I forgot how much I hate physics.
If studying for the MCAT only included biology, chemistry, and verbal reasoning, I might have a serious shot. But throwing physics into the mix has me worried.
Way back in first year, almost three years ago, I thought I was saying goodbye to physics. Forever. After writing my exam, I would never have to see its face again. No more calculating the distance traveled by a projectile. Or determining how long it takes a soccer ball thrown from a height of 80 metres with an initial velocity of 10 metres per second to reach the ground. As for those two trains —the ones that are speeding towards each other, with hundreds of hypothetical passengers’ lives at stake — who cares what their final speed is, or how long it takes them to collide? Not me.
At least, I didn’t care until this summer. Now that I’m studying for the MCAT, physics has returned from the past — like a bad guy in an action movie who I thought was dead, but instead of shooting him a second time (just to be sure), I turned my back and didn’t notice the ominous music.
The problem is that the last time we saw each other, it didn’t end very well. Every time I tried to patch things up, physics would bring up the centrifugal force. Now, I’m asking myself: why is physics even tested on the MCAT?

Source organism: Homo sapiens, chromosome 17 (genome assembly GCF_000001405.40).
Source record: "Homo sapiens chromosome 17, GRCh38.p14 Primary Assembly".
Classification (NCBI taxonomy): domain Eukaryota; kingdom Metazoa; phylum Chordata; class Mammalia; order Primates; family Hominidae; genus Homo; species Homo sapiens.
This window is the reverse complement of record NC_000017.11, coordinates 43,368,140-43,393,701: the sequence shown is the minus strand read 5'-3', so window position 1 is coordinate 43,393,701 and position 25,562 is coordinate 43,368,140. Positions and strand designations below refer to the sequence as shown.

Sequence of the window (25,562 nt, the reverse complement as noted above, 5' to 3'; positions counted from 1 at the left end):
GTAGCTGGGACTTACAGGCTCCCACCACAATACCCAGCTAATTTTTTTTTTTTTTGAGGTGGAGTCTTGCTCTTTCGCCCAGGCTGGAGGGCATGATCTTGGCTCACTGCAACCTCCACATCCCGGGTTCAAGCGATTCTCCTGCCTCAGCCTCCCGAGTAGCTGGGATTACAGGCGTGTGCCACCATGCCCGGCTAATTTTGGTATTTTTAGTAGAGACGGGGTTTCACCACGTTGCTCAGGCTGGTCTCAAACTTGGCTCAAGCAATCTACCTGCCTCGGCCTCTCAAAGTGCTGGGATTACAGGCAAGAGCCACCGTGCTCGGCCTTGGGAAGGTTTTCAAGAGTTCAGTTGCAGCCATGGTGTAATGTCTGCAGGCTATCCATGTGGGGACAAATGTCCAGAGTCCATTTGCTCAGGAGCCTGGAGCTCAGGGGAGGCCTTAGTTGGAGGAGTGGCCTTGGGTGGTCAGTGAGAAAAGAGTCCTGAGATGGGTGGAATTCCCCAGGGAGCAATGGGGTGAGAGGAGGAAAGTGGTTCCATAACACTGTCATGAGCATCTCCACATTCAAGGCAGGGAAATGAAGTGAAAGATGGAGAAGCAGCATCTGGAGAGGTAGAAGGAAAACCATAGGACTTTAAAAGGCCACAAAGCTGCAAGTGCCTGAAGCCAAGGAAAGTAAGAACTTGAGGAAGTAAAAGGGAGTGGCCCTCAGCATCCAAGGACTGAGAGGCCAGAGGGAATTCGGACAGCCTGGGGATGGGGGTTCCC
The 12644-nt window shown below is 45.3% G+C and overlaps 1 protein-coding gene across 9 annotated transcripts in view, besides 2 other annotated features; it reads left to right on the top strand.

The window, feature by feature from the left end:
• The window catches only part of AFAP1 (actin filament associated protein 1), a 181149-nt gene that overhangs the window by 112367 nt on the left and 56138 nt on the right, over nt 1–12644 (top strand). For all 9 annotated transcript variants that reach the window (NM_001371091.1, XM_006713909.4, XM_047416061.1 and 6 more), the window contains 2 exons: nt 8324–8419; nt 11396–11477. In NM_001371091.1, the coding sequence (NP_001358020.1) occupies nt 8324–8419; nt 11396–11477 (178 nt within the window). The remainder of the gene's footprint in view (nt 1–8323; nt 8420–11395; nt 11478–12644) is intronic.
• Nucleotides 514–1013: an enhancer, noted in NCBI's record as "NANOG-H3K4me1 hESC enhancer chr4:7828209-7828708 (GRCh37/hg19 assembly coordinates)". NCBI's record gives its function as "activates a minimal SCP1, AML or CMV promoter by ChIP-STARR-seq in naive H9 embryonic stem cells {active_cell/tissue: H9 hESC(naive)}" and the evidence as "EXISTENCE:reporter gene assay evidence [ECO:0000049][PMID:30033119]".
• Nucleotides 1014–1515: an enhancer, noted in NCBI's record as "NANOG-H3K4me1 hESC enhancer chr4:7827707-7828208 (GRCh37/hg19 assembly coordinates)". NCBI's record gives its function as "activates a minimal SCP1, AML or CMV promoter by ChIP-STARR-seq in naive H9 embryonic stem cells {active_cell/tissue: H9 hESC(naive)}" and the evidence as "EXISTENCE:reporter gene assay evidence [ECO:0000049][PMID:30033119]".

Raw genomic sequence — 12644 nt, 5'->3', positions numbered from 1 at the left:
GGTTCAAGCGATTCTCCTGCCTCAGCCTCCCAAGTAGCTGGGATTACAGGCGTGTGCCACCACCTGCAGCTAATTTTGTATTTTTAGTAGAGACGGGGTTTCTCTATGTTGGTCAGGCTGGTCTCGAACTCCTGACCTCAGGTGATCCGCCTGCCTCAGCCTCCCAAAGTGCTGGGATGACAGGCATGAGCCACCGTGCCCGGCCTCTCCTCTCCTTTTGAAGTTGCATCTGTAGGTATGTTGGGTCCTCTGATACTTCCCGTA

Biology makes sense. Mostly. Some of the specifics seem a little irrelevant, like the details of cellular metabolism, but hey, med school is all about biology, right? And as much as I hate chemistry, I grudgingly accept the fact that it has a place in med school, too. Sure, I’d like to lie to myself and claim that chemistry has no real-world applications in medicine. But then I’d have to ignore the existence of pharmaceuticals (even the boring sections in my organic chemistry textbook are important for future doctors).
But for some reason, back when the MCAT was being created, someone stupidly invited physics to the party. I just don’t see how physics can help a doctor treat their patients. Unless the patient is a passenger on a train. A train that is heading south at a velocity of 80 kilometers per hour, on the same tracks as a train that is heading north at a velocity of 72 kilometers per hour…